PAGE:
On April 1, the minimum wage for Seattle businesses employing more than 500 people will rise to $11 an hour, the first step in the city’s march toward a citywide $15 minimum wage. As to how the increase will play out, there are guesses, but the size and scope of the ordinance really put Seattle in uncharted territory.
A team of seven researchers from the University of Washington and two economists from Washington State’s Employment Security Department has been selected to study the economic ripples of such an increase. Jacob Vigdor, Daniel J. Evans Professor of Public Affairs at UW, leads it. “Where are the dollars going?” wonders Vigdor. “And where are they coming from?”
Cities like Seattle, SeaTac and, now, San Francisco are leaders, or at least outliers, not only in the size of their wage increases, but also in enacting the increases at a municipal level. Municipal wage hikes are rare compared to statewide hikes, and that difference, said Vigdor, is important.
“State-level minimum wage is harder to escape,” he said. “If Washington increased its minimum wage, some businesses could move to Oregon, but it would be hard. In Seattle, it’s easier to move just down the road.”
The rarity of city level wage increases and the magnitude of Seattle’s increase mean there is little data for the long-term ramifications. A University of California-Berkeley study commissioned by Mayor Ed Murray’s office last year concluded that wage increases do not result in negative effects. But the authors of that study admitted they could not predict the impact of a “significant” increase. As more cities, such as Chicago, Los Angeles and New York move to follow suit, policymakers will likely crave more reliable, evidence-based arguments for against supporting their own minimum-wage measures.
The studies that do exist, said Vigdor, tend to focus on administrative records, which reveal increases and decreases in total earnings, but do not examine who, exactly, is gaining or losing. “Our goal,” said Vigdor, “is to go beyond the cut-and-dry numeric picture.”
The study will be split into four parts. The first is to look at state data for wages. While all states have some amount of information about earnings, Washington is one of only four states that track hours worked. “That data is enormously helpful,” said Vigdor. “We can use it to measure whether worker hours increase or decrease.”
However, that data doesn’t say much about either the employers or employees. Some specific business sector or demographic of workers may be disproportionately affected, for better or worse. “If you look at what’s happening already, there are some people that are not happy and some that think it’s great,” said Vigdor.
The second part will consist of an employer survey that will ask businesses about their most commonly sold products, where they buy their inventory, which services they use and how they price their products. In a year or two, the research team will follow up with those businesses to see what’s changed. Vigdor used the example of how a restaurant cleans its linens. “Maybe instead of using a service in Seattle, [the restaurant] might ship them down to Renton.” The goal is to gauge how general business practices change.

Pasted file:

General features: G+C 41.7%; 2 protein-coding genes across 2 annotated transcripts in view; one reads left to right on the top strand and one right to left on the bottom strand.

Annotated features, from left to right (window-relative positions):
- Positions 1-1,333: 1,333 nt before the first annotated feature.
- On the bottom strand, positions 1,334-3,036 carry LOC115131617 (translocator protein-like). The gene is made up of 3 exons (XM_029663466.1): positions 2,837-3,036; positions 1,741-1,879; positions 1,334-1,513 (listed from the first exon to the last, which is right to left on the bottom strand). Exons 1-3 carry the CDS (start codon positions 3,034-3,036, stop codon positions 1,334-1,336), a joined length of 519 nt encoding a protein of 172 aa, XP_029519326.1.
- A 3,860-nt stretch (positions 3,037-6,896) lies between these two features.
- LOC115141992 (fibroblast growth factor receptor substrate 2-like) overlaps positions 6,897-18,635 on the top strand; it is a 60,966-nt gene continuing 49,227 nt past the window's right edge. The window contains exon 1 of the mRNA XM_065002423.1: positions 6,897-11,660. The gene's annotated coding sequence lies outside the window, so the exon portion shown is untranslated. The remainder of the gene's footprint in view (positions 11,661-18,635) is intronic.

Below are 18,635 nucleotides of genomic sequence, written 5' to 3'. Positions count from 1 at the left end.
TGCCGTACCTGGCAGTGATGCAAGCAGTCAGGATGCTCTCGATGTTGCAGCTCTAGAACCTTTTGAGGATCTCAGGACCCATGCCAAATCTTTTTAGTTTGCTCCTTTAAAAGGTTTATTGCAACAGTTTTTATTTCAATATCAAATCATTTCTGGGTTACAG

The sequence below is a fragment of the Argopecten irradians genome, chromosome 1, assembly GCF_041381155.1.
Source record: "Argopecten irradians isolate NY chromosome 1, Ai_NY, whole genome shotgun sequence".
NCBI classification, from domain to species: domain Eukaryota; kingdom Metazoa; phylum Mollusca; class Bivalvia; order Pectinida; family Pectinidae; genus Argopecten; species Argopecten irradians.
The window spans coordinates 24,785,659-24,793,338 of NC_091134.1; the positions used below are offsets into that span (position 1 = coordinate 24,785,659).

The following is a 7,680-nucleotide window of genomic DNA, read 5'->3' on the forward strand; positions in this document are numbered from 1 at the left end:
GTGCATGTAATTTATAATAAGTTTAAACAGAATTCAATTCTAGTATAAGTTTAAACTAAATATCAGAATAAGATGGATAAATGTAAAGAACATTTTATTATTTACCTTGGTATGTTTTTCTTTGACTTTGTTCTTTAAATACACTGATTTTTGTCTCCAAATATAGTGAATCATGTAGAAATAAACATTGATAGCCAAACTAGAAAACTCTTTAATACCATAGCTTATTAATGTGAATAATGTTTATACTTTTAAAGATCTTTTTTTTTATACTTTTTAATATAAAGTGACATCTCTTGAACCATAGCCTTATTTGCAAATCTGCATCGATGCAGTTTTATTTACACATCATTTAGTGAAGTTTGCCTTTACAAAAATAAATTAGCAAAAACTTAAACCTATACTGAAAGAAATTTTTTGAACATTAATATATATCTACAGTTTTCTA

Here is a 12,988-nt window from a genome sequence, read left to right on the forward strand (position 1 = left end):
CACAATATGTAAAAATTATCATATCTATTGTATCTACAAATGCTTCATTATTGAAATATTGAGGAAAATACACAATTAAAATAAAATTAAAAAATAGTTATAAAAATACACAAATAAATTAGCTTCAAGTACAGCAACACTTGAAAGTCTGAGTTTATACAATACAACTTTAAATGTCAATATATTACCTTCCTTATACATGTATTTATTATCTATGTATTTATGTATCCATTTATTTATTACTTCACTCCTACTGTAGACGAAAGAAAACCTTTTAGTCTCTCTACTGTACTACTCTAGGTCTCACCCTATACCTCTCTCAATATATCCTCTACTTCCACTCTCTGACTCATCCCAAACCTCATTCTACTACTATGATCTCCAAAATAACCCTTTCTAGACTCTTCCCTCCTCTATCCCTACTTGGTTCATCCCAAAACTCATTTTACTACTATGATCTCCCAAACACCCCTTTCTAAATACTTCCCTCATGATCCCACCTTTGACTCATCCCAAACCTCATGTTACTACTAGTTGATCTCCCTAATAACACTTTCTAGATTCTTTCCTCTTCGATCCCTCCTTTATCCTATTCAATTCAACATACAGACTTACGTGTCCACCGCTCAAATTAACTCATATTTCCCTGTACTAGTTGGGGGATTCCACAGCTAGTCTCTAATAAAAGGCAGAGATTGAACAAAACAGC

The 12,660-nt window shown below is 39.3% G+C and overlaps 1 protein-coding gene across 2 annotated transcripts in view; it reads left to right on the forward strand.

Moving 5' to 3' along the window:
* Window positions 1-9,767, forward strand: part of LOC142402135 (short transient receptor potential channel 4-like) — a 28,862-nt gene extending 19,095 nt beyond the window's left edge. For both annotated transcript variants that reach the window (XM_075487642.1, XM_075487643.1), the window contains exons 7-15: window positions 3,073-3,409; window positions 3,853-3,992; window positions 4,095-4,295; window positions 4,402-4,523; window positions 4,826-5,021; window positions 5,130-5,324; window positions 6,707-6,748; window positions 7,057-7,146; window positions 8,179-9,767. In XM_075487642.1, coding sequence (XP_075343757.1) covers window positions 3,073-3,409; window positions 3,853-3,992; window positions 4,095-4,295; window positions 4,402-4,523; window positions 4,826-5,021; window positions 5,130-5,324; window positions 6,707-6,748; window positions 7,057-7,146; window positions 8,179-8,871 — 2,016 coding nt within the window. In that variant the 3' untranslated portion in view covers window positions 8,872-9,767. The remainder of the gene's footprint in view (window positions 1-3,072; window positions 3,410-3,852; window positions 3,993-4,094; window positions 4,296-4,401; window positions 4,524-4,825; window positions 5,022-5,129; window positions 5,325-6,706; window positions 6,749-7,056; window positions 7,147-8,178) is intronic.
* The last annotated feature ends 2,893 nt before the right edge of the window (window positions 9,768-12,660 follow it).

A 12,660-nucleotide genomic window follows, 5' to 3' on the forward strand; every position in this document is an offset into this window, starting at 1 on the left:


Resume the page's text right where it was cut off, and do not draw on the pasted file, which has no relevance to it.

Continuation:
Third, the study will send people into the community to interview low-income workers and parents to measure the impact on the communities that the minimum wage increase is designed to help most. One concern is that, as their wages increase, low-income families may lose some of the government benefits they use now.
In the final step, the researchers will compile and present the information they’ve gained.
When the city commissioned this study after the minimum wage ordinance was passed, the idea was that it would span five years – long enough to see almost full implementation of the phased-in wage increases, which run into 2021 for some employees. That remains the goal, but completing the full study is contingent on Vigdor and his team finding enough money; they were chosen, in part because they promised to fund most of the project themselves. The city allotted them $250,000. To date, the research team has raised $467,000 in external grant money, and has $1 million in outstanding applications.
Vigdor said they currently have enough money to begin and get good baseline date, plus some amount of follow-up. But the exact amount of follow-up and the length of the study will depend on finding money.
If he has any goal, it’s to “elevate the public discussion beyond shouting matches.” And he’s no stranger to heated debates. “I’ve done studies on immigration, gentrification and more, so I’m not new to controversial subjects,” he said. But he conceded that, no matter what they find, people will accuse him of bias. “Our job is like being a referee. People don’t always think the referee is being impartial. If people are inclined to shoot the messenger, all you can do is put on your Kevlar.”
If completed in full, could this study have national implications? As a talking point, almost certainly, but Vigdor said the results won’t necessarily translate even to other major metropolises. Seattle, being an isthmus, is sort of locked in by the Puget Sound and Lake Washington, which may make it more difficult for businesses established in the city to go to the suburbs. San Francisco is the same, with water on three sides. Kansas City, on the other hand, has no such barriers, making the suburbs and the city more fluid. Were that city to raise its minimum wage, it could lead to more of an exodus on the part of business.
Vigdor doesn’t believe this study will close the book on the minimum wage debate. If anything, he said, it could reveal that deciding on a minimum wage may work best on a city-by-city basis. Depending on size, population and industry, “what’s best for Seattle may not be what’s best for Ellensburg.”
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